U2's The Edge talks up food as an anti-cancer weapon

The Edge's interest in health and cancer was heightened after his daughter was diagnosed with leukaemia in 2006 when she was seven.
The Edge's interest in health and cancer was heightened after his daughter was diagnosed with leukaemia in 2006 when she was seven.PHOTO: WASHINGTON POST

WASHINGTON •The lead guitarist of rock band U2 has more on his mind than music.

The Edge's daughter was diagnosed with leukaemia in 2006 when she was seven. She recovered and is now 19. The experience heightened his interest in health and cancer, and especially in angiogenesis, which focuses on the formation of new blood vessels.

In recent years, several antiangiogenesis drugs have been developed to disrupt the blood supply that cancers need to grow.

The Edge, whose real name is David Evans, is convinced that certain foods can play a similar role and is pressing for more research.

He is a board member of the Angiogenesis Foundation, a Massachusetts-based non-profit group. It is headed by Dr William Li, an internal medicine physician who studied under angiogenesis pioneer Judah Folkman.

Interest in using food as an anti- cancer weapon is intense among consumers. But the idea that foods such as green tea or blueberries can starve tumours is controversial - "unsettled science", as Dr Otis Brawley, chief medical and scientific officer of the American Cancer Society, puts it.

The society avoids saying that any particular food will ward off the disease, though it stresses that eating lots of fresh fruit and vegetables is linked to a reduced risk.

Still, Dr Brawley is enthusiastic about The Edge's emphasis on a healthy diet, saying the recommendations could help combat obesity, which itself is linked to an increased possibility of cancer.

The Edge and Dr Li visited Capitol Hill on Monday to argue for more research on the issue. They also spoke to The Washington Post. The following has been edited for length and clarity.

How did your daughter's experience affect you?

When my daughter was first diagnosed with leukaemia, I was sent into a complete tailspin.

I was determined to fully understand what this meant.

The good news is that chemotherapy protocols are well understood and the success rate is high. So you don't need to try anything different.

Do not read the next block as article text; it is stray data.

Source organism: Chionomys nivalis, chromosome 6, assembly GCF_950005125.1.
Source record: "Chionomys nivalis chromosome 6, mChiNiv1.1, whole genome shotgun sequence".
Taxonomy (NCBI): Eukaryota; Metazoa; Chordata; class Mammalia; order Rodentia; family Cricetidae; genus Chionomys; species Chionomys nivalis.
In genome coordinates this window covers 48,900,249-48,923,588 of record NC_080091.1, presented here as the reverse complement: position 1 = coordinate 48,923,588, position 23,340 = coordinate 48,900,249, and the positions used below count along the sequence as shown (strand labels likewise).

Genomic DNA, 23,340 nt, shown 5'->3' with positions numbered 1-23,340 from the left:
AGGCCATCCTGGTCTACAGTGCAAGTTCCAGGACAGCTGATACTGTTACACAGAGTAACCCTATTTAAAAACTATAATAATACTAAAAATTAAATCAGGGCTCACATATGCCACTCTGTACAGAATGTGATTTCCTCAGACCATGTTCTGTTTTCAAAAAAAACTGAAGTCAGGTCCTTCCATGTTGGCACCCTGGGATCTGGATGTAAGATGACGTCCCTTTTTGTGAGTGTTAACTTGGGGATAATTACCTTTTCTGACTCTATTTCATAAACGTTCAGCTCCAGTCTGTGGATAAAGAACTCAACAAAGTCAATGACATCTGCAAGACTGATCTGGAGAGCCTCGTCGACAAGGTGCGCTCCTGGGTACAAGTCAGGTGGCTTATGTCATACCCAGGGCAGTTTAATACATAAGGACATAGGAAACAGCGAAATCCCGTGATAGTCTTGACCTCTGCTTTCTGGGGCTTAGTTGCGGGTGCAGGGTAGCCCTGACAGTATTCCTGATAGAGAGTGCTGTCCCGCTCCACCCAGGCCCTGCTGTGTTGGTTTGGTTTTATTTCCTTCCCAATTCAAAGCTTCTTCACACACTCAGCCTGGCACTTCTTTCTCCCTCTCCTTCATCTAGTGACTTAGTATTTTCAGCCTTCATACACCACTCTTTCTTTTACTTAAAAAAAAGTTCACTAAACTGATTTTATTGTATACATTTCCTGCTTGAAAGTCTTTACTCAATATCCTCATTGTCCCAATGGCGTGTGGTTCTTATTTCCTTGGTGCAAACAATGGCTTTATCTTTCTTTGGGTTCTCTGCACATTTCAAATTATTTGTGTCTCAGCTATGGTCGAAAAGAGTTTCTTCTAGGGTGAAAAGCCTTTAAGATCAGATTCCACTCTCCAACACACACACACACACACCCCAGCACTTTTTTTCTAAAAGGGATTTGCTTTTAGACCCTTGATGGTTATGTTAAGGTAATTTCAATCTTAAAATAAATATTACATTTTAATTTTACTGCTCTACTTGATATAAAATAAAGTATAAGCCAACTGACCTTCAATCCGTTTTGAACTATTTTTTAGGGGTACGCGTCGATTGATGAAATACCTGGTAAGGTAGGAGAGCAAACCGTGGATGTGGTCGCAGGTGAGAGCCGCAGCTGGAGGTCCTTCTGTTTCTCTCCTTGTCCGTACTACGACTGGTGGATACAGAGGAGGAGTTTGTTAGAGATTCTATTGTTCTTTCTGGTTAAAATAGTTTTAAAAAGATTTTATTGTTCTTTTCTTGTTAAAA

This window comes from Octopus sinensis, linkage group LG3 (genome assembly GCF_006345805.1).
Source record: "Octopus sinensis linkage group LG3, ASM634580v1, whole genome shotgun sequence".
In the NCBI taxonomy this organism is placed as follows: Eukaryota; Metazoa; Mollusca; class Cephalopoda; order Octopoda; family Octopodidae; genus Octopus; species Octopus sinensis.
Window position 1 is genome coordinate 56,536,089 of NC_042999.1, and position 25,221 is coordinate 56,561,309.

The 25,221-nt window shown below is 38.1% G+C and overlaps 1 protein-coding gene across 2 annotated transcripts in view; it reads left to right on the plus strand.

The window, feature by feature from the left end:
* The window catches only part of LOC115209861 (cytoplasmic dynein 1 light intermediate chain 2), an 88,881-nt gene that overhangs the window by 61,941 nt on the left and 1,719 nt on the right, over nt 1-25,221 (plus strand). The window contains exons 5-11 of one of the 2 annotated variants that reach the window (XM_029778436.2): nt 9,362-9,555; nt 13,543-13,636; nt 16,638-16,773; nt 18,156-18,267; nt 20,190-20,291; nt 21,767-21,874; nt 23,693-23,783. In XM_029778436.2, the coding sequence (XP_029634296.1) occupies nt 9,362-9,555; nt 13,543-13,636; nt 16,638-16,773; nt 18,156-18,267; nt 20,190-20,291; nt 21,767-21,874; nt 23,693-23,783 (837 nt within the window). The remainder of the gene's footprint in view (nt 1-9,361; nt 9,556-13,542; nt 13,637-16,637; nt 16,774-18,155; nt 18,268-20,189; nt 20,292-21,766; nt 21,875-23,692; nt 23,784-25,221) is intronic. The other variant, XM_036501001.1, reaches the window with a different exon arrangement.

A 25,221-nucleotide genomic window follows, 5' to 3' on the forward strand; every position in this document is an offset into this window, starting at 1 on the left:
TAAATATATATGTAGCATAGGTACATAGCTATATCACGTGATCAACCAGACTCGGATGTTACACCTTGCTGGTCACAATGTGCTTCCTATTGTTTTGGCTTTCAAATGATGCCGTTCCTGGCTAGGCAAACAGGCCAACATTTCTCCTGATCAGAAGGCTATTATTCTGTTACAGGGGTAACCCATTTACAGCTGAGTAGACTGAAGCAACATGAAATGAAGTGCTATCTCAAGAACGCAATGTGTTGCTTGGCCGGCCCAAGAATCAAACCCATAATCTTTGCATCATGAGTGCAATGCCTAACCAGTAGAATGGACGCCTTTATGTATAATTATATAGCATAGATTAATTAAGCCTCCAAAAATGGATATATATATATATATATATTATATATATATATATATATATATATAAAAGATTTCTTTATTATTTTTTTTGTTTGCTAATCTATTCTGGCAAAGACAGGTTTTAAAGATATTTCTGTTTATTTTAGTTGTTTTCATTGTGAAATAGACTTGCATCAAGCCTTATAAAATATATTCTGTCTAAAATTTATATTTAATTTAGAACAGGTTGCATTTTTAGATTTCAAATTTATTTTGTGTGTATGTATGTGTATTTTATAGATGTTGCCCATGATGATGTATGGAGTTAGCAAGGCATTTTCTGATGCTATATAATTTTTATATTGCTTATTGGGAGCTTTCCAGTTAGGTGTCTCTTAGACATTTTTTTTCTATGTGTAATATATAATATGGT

We were able to take advantage of dietary changes to offer additional support to combat the disease. What I felt acutely is we can do better than chemotherapy. It is brutal, it is very crude; you basically are killing cancer cells at a slightly higher rate than you are killing normal cells.

When I discovered the angiogenesis approach, I thought: "This is part of the future. It might not be the whole future, but it's part of it."

How are you trying to promote that approach?

We're communicating with scientists from other fields, talking to government officials and also doing public outreach. The emphasis has to be on focusing more on prevention, and angiogenesis and diet is an obvious place to look.

What is the evidence that specific foods might protect people from the disease?

Some of it is in the state of being a very good theory, a theory that has a lot of evidence around it, population studies. There are actually laboratory tests that the foundation has funded, where you grow human cells in a petri dish and see what happens when certain foods are added.

It's really compelling when you start to see in a petri dish that these foods are really having an effect, which in some cases rival pharmacology.


A version of this article appeared in the print edition of The Straits Times on June 22, 2017, with the headline 'U2's The Edge talks up food as an anti-cancer weapon'. Print Edition | Subscribe